The French painter and lithographer Jean-Pierre Stholl grew up in Ermont in the northern suburbs of Paris, and having shown early promise as an artist was only twenty when he took part in his first collective exhibition in Paris in 1968, followed a year later by a solo exhibition in Tokyo. His favoured style at the time, dreamy naked women with large eyes in mottled ethereal settings, proved extremely popular, and the publisher Eric Losfeld, who had already proved with his books of Raymond Bertrand artworks that it was a very saleable theme, commissioned Stholl to produce more than a hundred drawings for a companion volume.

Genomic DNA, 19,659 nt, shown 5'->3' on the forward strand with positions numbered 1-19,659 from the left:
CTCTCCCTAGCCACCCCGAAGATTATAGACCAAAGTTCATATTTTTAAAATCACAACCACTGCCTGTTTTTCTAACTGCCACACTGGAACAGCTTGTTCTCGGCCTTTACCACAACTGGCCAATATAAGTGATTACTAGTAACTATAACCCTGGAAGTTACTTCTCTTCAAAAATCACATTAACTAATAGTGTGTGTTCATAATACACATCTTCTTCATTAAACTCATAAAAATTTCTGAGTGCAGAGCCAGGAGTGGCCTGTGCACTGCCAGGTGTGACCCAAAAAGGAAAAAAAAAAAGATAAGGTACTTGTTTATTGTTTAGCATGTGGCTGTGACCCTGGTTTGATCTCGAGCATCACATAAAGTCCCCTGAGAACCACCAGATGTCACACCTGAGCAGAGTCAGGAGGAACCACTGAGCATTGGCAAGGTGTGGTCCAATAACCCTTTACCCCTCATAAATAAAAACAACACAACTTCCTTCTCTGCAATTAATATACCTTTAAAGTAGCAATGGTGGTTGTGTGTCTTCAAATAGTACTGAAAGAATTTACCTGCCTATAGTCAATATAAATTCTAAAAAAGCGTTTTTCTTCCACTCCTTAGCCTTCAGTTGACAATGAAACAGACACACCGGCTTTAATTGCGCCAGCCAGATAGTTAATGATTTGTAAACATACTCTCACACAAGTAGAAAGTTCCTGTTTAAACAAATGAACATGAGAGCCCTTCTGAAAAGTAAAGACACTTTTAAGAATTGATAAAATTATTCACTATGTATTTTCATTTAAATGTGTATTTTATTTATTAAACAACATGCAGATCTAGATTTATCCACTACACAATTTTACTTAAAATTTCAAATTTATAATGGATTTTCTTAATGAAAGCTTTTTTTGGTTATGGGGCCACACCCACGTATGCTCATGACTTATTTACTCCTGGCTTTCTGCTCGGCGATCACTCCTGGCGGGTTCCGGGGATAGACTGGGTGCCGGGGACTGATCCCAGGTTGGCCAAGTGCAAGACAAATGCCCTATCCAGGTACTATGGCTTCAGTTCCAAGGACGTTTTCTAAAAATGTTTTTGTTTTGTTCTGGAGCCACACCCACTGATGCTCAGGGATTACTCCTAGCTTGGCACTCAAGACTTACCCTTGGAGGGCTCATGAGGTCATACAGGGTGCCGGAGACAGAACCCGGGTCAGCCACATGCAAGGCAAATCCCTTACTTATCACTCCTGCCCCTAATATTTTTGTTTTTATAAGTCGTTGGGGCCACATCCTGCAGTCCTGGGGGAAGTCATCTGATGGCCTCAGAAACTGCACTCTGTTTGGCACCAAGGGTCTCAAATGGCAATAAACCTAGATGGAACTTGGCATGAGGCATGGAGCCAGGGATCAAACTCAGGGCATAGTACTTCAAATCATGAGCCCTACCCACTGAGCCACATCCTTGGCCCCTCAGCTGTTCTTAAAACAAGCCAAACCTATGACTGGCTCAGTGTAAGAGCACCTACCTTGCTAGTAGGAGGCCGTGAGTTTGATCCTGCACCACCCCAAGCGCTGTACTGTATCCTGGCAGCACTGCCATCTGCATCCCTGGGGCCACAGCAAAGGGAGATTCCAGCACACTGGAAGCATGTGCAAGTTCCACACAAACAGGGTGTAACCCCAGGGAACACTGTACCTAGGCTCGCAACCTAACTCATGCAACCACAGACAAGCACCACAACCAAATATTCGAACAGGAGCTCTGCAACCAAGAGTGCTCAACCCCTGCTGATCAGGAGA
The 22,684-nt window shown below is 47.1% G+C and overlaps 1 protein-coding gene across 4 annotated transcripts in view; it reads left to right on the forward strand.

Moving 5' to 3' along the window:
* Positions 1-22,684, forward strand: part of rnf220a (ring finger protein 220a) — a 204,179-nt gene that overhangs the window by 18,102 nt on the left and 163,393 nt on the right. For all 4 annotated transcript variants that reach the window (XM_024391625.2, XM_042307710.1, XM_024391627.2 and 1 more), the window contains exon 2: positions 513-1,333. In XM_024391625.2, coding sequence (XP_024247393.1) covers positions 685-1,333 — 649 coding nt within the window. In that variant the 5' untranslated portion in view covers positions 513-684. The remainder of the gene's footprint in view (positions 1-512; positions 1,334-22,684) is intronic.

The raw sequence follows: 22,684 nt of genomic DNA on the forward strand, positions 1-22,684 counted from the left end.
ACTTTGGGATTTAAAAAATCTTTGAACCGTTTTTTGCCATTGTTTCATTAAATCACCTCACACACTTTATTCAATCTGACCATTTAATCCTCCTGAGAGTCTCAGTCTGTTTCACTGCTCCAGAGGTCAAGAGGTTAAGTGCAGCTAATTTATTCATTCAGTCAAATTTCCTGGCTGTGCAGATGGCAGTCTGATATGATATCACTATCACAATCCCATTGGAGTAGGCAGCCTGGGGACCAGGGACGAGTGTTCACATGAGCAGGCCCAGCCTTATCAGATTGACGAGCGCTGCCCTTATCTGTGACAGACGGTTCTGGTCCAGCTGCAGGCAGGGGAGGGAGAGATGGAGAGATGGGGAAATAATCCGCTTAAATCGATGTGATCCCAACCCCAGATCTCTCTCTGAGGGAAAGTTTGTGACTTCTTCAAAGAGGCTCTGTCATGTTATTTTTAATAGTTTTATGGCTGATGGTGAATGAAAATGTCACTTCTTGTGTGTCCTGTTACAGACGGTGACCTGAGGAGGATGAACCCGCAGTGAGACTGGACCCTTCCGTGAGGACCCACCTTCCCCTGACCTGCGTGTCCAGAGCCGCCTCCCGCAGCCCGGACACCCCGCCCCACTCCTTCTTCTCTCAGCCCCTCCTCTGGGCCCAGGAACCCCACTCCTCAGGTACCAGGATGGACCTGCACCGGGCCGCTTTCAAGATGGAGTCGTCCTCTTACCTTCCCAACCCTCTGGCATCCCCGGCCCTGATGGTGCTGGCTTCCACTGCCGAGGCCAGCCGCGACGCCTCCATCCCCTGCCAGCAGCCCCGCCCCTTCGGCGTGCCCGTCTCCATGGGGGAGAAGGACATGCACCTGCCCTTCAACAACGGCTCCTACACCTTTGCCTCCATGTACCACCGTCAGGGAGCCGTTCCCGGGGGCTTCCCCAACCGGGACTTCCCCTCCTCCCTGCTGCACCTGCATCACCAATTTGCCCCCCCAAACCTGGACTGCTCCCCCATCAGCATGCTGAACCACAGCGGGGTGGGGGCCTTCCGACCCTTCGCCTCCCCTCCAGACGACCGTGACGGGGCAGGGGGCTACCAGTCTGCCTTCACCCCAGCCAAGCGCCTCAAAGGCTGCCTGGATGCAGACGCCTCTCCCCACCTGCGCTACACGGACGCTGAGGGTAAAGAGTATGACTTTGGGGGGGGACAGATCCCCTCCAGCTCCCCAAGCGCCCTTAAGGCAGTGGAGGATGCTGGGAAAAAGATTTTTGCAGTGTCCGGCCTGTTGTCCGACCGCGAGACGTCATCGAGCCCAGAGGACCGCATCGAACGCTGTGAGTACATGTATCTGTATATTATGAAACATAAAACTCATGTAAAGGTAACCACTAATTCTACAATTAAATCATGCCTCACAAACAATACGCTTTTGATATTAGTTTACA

This was Stholl’s gateway to the world of book illustration, and for the next ten years he produced prints for editions of Hans Christian Andersen, Beauty and the Beast, Marcel Aymé’s La vouivre (The Wyvern), Baudelaire’s Les fleurs du mal (The Flowers of Evil), and Mirabeau’s Le rideau levé (The Curtain Lifted).
During the late 1970s and early 80s, the publisher Michel Sorano and his Éditions Phimag published a series of illustrated books with extracts from well-known authors – Goethe, Victor Hugo, Nerval, Baudelaire, Verlaine and Rimbaud – accompanied by Stholl prints.
After the 1980s Jean-Pierre Stholl turned away from erotic figure drawing to concentrate on the natural world, producing an impressive series featuring trees and forests, and more recently an extensive portfolio of coastal seascapes, concentrating on the forms and textures of rocks, waves and foam.
We would like to thank our Russian friend Yuri for suggesting the inclusion of this artist.